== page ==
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Author Notes:

Bilal Haider, Email: bilal.haider@bme.gatech.edu

A.N., A.C.Y. and B.W. assembled original hardware components and developed software; A.N. and S.W. optimized hardware and software; A.N. wrote analysis code and analyzed all experiments; A.N. and D.S. optimized signal processing; A.N., J.D.R. and T.L.A. carried out ISI imaging; J.D.R. and T.L.A. performed silicon probe experiments; A.N. and B.H. wrote the manuscript with feedback from all authors.

We thank Anderson Speed for technical support, members of the Haider lab and Jordan Hamm for feedback, and Ruben Uribe and Chris Howard (Physimetrics, Inc.) for assistance in machine development. This work was supported by the Whitehall Foundation, the Alfred P. Sloan Foundation, National Institutes of Health Neurological Disorders and Stroke (NS107968), National Institutes of Health BRAIN Initiative (NS109978), and a grant from the Simons Foundation (SFARI 600343).

The authors declare no competing interests.



  • Science & Technology
  • Multidisciplinary Sciences
  • Science & Technology - Other Topics
  • MICE
  • V1

Optimizing intact skull intrinsic signal imaging for subsequent targeted electrophysiology across mouse visual cortex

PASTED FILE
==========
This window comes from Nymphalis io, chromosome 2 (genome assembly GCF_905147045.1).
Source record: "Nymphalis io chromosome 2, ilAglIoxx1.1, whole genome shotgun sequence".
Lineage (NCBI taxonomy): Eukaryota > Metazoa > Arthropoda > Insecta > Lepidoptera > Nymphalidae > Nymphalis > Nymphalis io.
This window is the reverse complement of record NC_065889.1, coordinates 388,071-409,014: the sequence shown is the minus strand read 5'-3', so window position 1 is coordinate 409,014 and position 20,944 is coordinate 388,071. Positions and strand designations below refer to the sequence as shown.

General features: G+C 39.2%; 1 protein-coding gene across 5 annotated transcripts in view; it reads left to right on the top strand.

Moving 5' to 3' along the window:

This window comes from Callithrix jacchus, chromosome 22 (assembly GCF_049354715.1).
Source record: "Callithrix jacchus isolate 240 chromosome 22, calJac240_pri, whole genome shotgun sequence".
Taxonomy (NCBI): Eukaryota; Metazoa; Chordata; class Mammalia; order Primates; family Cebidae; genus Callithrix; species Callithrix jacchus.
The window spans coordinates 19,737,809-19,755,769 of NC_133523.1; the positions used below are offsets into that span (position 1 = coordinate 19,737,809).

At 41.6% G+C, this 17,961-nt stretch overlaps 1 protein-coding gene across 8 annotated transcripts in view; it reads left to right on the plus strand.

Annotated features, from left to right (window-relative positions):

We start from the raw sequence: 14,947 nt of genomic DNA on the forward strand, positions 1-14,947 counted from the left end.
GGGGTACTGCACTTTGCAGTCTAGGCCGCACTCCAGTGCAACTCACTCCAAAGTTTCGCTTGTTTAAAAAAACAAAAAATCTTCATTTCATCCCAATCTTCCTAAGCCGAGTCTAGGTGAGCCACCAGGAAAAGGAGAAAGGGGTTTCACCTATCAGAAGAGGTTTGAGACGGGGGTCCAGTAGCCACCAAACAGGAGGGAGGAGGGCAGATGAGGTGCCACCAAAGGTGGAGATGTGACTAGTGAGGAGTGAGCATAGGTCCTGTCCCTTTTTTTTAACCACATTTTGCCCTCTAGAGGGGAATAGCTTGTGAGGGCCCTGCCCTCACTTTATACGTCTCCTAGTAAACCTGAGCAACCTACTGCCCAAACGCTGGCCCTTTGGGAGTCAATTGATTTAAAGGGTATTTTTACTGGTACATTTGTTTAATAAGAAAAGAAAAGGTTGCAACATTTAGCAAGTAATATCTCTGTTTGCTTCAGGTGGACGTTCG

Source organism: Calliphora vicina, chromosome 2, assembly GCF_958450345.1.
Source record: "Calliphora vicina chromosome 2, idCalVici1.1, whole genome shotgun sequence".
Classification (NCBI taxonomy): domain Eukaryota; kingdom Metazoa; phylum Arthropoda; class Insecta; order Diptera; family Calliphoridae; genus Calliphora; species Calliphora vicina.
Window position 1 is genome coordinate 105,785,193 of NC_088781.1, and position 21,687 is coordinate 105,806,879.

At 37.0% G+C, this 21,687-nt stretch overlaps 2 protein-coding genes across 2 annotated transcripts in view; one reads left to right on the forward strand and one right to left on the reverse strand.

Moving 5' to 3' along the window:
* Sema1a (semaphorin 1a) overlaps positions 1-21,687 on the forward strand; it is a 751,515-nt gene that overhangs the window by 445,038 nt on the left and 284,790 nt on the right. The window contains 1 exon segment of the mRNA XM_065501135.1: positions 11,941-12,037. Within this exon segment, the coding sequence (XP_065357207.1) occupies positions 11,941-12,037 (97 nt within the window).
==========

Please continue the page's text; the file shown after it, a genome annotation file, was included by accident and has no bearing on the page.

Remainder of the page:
Journal Title:



Volume 12, Number 1


, Pages 2063-2063

Type of Work:

Article | Final Publisher PDF


Understanding brain function requires repeatable measurements of neural activity across multiple scales and multiple brain areas. In mice, large scale cortical neural activity evokes hemodynamic changes readily observable with intrinsic signal imaging (ISI). Pairing ISI with visual stimulation allows identification of primary visual cortex (V1) and higher visual areas (HVAs), typically through cranial windows that thin or remove the skull. These procedures can diminish long-term mechanical and physiological stability required for delicate electrophysiological measurements made weeks to months after imaging (e.g., in subjects undergoing behavioral training). Here, we optimized and directly validated an intact skull ISI system in mice. We first assessed how imaging quality and duration affect reliability of retinotopic maps in V1 and HVAs. We then verified ISI map retinotopy in V1 and HVAs with targeted, multi-site electrophysiology several weeks after imaging. Reliable ISI maps of V1 and multiple HVAs emerged with ~ 60 trials of imaging (65 ± 6 min), and these showed strong correlation to local field potential (LFP) retinotopy in superficial cortical layers (r2 = 0.74–0.82). This system is thus well-suited for targeted, multi-area electrophysiology weeks to months after imaging. We provide detailed instructions and code for other researchers to implement this system.

Copyright information:

© The Author(s) 2022

This is an Open Access work distributed under the terms of the Creative Commons Attribution 4.0 International License (https://creativecommons.org/licenses/by/4.0/rdf).
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